Ding Wanyu, manager of a company producing fabric for shoes, said the new market has helped business people like her reach international customers through trade fairs and exhibitions.
"We have established links with customers from South America and the Middle East, and I believe that continuing to upgrade our products to cater to customers' demands is the key to better business," she said.
Going global is an objective shared by many of Jinjiang's entrepreneurs. Anta Sports chief Ding Shizhong said that for a long time China's products were popular on the overseas market for their low prices, but that things were now beginning to change.
"Many companies are targeting upscale consumers with quality products that are being well received," said Ding. "For example, in March we launched a pair of limited-edition basketball shoes in San Francisco that were priced at nearly $160. Young people were queuing up to buy them. This is what ëMade-in-China' brands are capable of."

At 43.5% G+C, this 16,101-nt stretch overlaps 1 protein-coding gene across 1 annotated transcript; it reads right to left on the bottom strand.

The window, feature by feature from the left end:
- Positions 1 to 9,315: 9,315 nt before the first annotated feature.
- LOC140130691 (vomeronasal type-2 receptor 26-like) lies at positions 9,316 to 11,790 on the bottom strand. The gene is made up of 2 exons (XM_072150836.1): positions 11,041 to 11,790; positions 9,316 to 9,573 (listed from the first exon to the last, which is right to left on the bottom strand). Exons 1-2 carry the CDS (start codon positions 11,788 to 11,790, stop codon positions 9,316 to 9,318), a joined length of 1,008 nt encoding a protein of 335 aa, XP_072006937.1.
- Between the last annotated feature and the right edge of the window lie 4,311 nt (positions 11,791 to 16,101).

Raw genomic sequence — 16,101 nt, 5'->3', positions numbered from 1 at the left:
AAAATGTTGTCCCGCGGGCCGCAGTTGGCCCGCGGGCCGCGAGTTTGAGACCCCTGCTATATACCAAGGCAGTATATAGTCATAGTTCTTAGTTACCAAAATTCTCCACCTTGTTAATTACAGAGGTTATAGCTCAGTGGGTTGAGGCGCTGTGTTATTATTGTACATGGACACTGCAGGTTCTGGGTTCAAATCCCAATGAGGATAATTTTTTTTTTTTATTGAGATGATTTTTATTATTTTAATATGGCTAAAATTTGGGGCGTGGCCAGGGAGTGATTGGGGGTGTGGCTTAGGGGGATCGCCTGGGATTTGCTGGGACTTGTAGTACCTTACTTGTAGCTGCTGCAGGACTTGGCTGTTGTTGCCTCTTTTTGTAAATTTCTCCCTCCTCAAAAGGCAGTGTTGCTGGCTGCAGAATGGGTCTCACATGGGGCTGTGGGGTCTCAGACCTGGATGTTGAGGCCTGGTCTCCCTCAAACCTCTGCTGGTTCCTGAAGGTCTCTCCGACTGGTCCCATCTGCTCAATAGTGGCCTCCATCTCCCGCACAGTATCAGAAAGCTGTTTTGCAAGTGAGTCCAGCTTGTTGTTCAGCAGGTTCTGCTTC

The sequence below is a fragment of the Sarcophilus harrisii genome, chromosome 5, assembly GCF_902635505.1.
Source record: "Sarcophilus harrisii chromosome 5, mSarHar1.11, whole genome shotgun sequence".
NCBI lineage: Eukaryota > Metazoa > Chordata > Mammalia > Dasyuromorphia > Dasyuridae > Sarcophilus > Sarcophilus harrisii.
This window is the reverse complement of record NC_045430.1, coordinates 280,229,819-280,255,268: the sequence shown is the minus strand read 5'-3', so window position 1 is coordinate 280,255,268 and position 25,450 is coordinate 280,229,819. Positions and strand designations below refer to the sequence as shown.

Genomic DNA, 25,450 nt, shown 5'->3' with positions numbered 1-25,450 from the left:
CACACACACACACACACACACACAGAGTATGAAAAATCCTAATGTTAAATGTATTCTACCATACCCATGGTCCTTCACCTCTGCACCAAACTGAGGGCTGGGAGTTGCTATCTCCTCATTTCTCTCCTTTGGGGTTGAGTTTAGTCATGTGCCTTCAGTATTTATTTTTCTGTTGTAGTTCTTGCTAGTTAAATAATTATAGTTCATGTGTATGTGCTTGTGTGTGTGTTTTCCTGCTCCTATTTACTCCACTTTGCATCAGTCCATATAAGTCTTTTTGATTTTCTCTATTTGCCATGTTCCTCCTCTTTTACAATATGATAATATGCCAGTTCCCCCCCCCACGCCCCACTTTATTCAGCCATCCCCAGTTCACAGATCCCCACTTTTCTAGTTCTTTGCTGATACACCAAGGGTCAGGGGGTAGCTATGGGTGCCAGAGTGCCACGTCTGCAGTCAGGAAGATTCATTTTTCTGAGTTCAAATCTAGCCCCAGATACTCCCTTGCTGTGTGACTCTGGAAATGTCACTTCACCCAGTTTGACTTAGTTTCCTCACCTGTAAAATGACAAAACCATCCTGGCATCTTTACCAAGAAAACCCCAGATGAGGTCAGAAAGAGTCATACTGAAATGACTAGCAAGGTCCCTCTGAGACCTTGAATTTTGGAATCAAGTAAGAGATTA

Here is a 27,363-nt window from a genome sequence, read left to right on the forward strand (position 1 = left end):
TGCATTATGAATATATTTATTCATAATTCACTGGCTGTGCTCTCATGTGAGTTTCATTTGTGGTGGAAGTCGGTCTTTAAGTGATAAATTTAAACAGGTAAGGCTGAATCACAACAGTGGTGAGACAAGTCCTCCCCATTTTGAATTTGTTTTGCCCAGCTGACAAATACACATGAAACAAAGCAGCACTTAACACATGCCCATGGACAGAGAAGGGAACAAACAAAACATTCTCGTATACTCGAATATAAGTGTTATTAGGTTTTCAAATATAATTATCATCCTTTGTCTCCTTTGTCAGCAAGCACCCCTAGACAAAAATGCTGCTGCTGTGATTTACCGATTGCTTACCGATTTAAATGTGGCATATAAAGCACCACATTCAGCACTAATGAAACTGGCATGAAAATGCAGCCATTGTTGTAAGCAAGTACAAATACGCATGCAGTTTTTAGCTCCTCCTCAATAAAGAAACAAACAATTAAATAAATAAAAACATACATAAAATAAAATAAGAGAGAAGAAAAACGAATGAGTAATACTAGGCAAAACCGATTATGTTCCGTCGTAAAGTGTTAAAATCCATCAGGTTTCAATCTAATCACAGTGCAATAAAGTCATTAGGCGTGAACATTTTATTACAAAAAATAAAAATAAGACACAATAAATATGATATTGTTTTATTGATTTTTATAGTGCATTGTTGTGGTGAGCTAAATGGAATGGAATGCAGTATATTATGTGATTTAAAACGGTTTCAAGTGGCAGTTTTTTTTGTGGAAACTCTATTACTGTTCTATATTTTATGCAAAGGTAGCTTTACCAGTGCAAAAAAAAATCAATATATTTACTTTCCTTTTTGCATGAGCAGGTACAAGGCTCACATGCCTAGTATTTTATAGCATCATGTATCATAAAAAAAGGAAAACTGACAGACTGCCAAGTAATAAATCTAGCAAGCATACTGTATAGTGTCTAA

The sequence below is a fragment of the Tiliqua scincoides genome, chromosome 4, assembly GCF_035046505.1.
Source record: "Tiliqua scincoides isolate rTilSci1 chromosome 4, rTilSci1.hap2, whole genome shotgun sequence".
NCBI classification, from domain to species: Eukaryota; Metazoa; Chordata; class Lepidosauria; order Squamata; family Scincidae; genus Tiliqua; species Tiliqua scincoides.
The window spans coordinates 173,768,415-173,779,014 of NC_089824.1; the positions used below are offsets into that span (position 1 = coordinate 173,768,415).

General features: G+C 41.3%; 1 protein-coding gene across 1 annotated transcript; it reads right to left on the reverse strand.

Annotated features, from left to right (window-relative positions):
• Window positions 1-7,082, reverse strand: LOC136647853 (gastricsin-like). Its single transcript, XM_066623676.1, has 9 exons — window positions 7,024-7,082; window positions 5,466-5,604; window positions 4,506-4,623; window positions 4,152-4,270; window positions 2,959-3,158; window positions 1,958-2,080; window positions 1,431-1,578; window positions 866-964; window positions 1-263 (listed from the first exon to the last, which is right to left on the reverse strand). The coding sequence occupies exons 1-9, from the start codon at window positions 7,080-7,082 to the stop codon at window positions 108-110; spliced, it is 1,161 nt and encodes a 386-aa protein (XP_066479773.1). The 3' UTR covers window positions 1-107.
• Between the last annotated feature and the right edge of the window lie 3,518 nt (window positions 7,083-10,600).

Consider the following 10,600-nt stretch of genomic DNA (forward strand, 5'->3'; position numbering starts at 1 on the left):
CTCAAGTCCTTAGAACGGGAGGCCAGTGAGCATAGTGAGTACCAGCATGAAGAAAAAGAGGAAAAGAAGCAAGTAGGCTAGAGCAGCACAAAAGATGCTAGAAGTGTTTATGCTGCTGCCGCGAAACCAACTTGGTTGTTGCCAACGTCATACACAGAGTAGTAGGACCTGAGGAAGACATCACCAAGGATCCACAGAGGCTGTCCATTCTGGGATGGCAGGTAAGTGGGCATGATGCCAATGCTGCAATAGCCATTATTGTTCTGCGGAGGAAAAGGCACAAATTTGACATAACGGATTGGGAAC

Despite this success, finding a way into the global market is not easy, and Ding is aware of the gap between Anta Sports and other global industry leaders.
"This year we plan to visit the foremost technology companies in the United States and learn from them," he said.
Technicians run tests on new equipment at Fujian Jinhua Integrated Circuit (XINHUA)
Entrepreneurs like Ding Shizhong realize how important technology can be, and so does the Jinjiang City Government. According to a government report, the city has cultivated 85 hi-tech companies so far, and research and development investment now accounts for 2.65% of the city's GDP, up from 2.42% in 2011.
"But hi-tech industries account for a relatively small proportion of the city's economy," said Deputy Mayor Wang Wenhui. "Innovation-led development here is far from strong."
In 2016, the city began to develop the integrated circuit (IC) industry as a new engine of growth, in line with the national policy to advance IC technology.